Keynote: David Arkin & Anni Tilt

Keynote: David Arkin & Anni Tilt

Maximum Kick with Minimum Impact: Challenges and Triumphs in Ecological Design

In their keynote presentation, architects Anni Tilt and David Arkin will present some of their adventures in evolving site- and climate-appropriate solutions. Their work is based in five ecological principles along with a design process that is common to every project, but has been tuned over 15 years of practice. They will include examples from a wide variety of locations, climates and building types, as well as some insights into where they see the future of ecological design. They will also provide an update on the most recent developments in straw bale construction.

David Heslam

David Heslam

Guild Retrospective

From Hippie to Hipster: A 20-Year Guild Retrospective

David Posada

David Posada

Multi-Family Passive House: Kiln Apartments Under Construction

In this session, David will summarize energy efficiency, ventilation, design, and construction criteria for the Passive house standard. He will discuss the technical challenges of applying passive house design principles to multi-family housing and identify key cost premiums and constructability challenges. Finally, he'll apply lessons learned to reduce future costs and barriers to adoption for this aggressive energy efficiency standard.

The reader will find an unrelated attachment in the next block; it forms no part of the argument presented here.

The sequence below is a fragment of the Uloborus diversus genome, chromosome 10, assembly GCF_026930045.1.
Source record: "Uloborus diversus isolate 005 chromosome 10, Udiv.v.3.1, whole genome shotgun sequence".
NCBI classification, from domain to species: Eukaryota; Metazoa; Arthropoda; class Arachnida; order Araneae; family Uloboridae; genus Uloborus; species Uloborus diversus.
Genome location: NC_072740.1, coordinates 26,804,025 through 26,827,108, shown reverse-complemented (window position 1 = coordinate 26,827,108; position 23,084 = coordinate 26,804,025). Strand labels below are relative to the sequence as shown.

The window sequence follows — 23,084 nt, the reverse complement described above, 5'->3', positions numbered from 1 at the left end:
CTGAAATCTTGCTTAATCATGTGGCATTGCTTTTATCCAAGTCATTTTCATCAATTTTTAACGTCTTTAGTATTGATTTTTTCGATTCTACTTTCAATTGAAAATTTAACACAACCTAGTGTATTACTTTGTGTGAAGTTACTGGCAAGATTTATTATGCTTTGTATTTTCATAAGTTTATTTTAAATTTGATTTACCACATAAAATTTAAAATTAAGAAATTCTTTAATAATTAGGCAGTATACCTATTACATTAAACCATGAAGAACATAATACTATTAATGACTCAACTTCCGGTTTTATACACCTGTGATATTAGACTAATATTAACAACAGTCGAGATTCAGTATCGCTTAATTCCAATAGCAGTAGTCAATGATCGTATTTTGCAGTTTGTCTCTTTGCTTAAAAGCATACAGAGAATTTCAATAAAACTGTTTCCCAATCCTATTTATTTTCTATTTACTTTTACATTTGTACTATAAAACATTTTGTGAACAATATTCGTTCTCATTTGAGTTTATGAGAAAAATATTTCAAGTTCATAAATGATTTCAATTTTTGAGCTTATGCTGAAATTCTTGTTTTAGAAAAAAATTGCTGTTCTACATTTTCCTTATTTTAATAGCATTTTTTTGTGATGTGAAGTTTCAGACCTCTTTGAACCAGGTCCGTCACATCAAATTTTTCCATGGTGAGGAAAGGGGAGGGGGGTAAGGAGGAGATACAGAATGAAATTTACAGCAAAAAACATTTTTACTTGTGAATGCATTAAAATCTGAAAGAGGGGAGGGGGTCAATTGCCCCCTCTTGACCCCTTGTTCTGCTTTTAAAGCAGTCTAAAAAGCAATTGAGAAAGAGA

Don Stark

Don Stark

Aquaponics: Nature's Balance in Water

The focus of this presentation is sustainable food production and its incorporation into food security. Don's system, which houses hundreds of plants, costs just $0.37 per day and raises 150 fish year round. It's comprised of a 14 x 20 greenhouse that was built as a commercial test facility. Sustainability is more than just a house envelope, health is more than just a McBurger and Fries.

Elly Bunzendahl

Elly Bunzendahl

You CAN Always Get What You Want: Achieving high performance through better process

In their presentation, they'll discuss bridging project process voids with effective coordination and communication. Whether you are a designer, contractor, or consultant, after attending this session you will be able to: set effective outcome-based goals; build the right mental model for your project teams; identify the importance of building effective bridges between project phases; and create a plan to measure outcomes and “close the loop” on your next project. Co-Presenting with Alistair Jackson.

George Ostrow

George Ostrow

Hands On: Build Advanced Framing Models

Here is your chance to play framer for an hour using basswood sticks to build a scale model. After a brief introduction to conventional and advanced framing methods, participants will divide into small teams to cut, layout, and glue together a wall, floor, or roof. Architectural drawings will be provided to follow, but it’s up to you to figure out the framing details. Then each team’s portion will be added to the whole as we assemble a complete house frame. We’ll conclude by sharing with the whole group what each team learned and by calculating the lumber saved compared to building the same model using conventional framing. All materials and tools will be provided.

Kathleen O'Brien

Kathleen O'Brien

Guild Retrospective

From Hippie to Hipster: A 20-Year Guild Retrospective

Kathleen Petrie

Kathleen Petrie